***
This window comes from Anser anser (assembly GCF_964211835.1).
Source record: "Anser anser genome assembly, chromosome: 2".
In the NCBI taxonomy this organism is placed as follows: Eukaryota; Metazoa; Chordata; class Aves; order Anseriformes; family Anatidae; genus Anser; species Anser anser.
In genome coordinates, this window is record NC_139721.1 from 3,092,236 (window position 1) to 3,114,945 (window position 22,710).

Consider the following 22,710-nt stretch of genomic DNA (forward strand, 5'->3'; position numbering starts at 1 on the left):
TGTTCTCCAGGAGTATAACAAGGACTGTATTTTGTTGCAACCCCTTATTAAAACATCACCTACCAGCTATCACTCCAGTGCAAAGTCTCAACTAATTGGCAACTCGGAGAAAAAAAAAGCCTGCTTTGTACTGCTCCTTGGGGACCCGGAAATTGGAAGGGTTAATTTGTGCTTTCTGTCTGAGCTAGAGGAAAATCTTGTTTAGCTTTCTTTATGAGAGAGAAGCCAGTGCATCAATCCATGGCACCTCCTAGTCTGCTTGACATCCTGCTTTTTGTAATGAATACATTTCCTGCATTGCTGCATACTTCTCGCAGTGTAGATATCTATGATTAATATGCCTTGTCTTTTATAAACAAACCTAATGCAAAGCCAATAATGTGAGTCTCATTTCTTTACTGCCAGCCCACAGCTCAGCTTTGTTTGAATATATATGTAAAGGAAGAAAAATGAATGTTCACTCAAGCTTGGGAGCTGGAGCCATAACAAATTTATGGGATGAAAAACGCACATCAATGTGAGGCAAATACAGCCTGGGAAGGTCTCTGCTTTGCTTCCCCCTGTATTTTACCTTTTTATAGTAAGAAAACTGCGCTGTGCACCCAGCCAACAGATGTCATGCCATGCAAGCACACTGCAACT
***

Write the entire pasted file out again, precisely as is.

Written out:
This window comes from Anser anser (assembly GCF_964211835.1).
Source record: "Anser anser genome assembly, chromosome: 2".
In the NCBI taxonomy this organism is placed as follows: Eukaryota; Metazoa; Chordata; class Aves; order Anseriformes; family Anatidae; genus Anser; species Anser anser.
In genome coordinates, this window is record NC_139721.1 from 3,092,236 (window position 1) to 3,114,945 (window position 22,710).

Consider the following 22,710-nt stretch of genomic DNA (forward strand, 5'->3'; position numbering starts at 1 on the left):
TGTTCTCCAGGAGTATAACAAGGACTGTATTTTGTTGCAACCCCTTATTAAAACATCACCTACCAGCTATCACTCCAGTGCAAAGTCTCAACTAATTGGCAACTCGGAGAAAAAAAAAGCCTGCTTTGTACTGCTCCTTGGGGACCCGGAAATTGGAAGGGTTAATTTGTGCTTTCTGTCTGAGCTAGAGGAAAATCTTGTTTAGCTTTCTTTATGAGAGAGAAGCCAGTGCATCAATCCATGGCACCTCCTAGTCTGCTTGACATCCTGCTTTTTGTAATGAATACATTTCCTGCATTGCTGCATACTTCTCGCAGTGTAGATATCTATGATTAATATGCCTTGTCTTTTATAAACAAACCTAATGCAAAGCCAATAATGTGAGTCTCATTTCTTTACTGCCAGCCCACAGCTCAGCTTTGTTTGAATATATATGTAAAGGAAGAAAAATGAATGTTCACTCAAGCTTGGGAGCTGGAGCCATAACAAATTTATGGGATGAAAAACGCACATCAATGTGAGGCAAATACAGCCTGGGAAGGTCTCTGCTTTGCTTCCCCCTGTATTTTACCTTTTTATAGTAAGAAAACTGCGCTGTGCACCCAGCCAACAGATGTCATGCCATGCAAGCACACTGCAACT